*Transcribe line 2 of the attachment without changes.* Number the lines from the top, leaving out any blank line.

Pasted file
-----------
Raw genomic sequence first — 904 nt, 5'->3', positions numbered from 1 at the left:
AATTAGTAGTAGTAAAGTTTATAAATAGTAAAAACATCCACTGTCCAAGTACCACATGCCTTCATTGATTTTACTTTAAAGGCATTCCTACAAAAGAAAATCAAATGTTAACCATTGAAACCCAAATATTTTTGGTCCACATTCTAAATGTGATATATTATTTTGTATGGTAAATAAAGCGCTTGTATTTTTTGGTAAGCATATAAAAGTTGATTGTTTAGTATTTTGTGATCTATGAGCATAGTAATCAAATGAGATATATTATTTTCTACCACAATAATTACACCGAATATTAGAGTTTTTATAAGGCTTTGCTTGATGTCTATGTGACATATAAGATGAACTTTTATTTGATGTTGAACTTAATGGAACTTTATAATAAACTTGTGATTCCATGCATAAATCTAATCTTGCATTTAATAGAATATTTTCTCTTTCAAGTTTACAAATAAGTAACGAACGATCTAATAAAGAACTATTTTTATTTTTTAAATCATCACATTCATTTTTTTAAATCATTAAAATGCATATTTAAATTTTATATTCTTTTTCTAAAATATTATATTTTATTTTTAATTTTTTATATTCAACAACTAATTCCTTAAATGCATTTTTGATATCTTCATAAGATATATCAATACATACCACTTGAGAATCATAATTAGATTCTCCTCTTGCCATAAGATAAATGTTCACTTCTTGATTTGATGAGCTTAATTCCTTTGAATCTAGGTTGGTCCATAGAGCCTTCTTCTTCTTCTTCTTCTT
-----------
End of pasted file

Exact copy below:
AATTAGTAGTAGTAAAGTTTATAAATAGTAAAAACATCCACTGTCCAAGTACCACATGCCTTCATTGATTTTACTTTAAAGGCATTCCTACAAAAGAAAATCAAATGTTAACCATTGAAACCCAAATATTTTTGGTCCACATTCTAAATGTGATATATTATTTTGTATGGTAAATAAAGCGCTTGTATTTTTTGGTAAGCATATAAAAGTTGATTGTTTAGTATTTTGTGATCTATGAGCATAGTAATCAAATGAGATATATTATTTTCTACCACAATAATTACACCGAATATTAGAGTTTTTATAAGGCTTTGCTTGATGTCTATGTGACATATAAGATGAACTTTTATTTGATGTTGAACTTAATGGAACTTTATAATAAACTTGTGATTCCATGCATAAATCTAATCTTGCATTTAATAGAATATTTTCTCTTTCAAGTTTACAAATAAGTAACGAACGATCTAATAAAGAACTATTTTTATTTTTTAAATCATCACATTCATTTTTTTAAATCATTAAAATGCATATTTAAATTTTATATTCTTTTTCTAAAATATTATATTTTATTTTTAATTTTTTATATTCAACAACTAATTCCTTAAATGCATTTTTGATATCTTCATAAGATATATCAATACATACCACTTGAGAATCATAATTAGATTCTCCTCTTGCCATAAGATAAATGTTCACTTCTTGATTTGATGAGCTTAATTCCTTTGAATCTAGGTTGGTCCATAGAGCCTTCTTCTTCTTCTTCTTCTT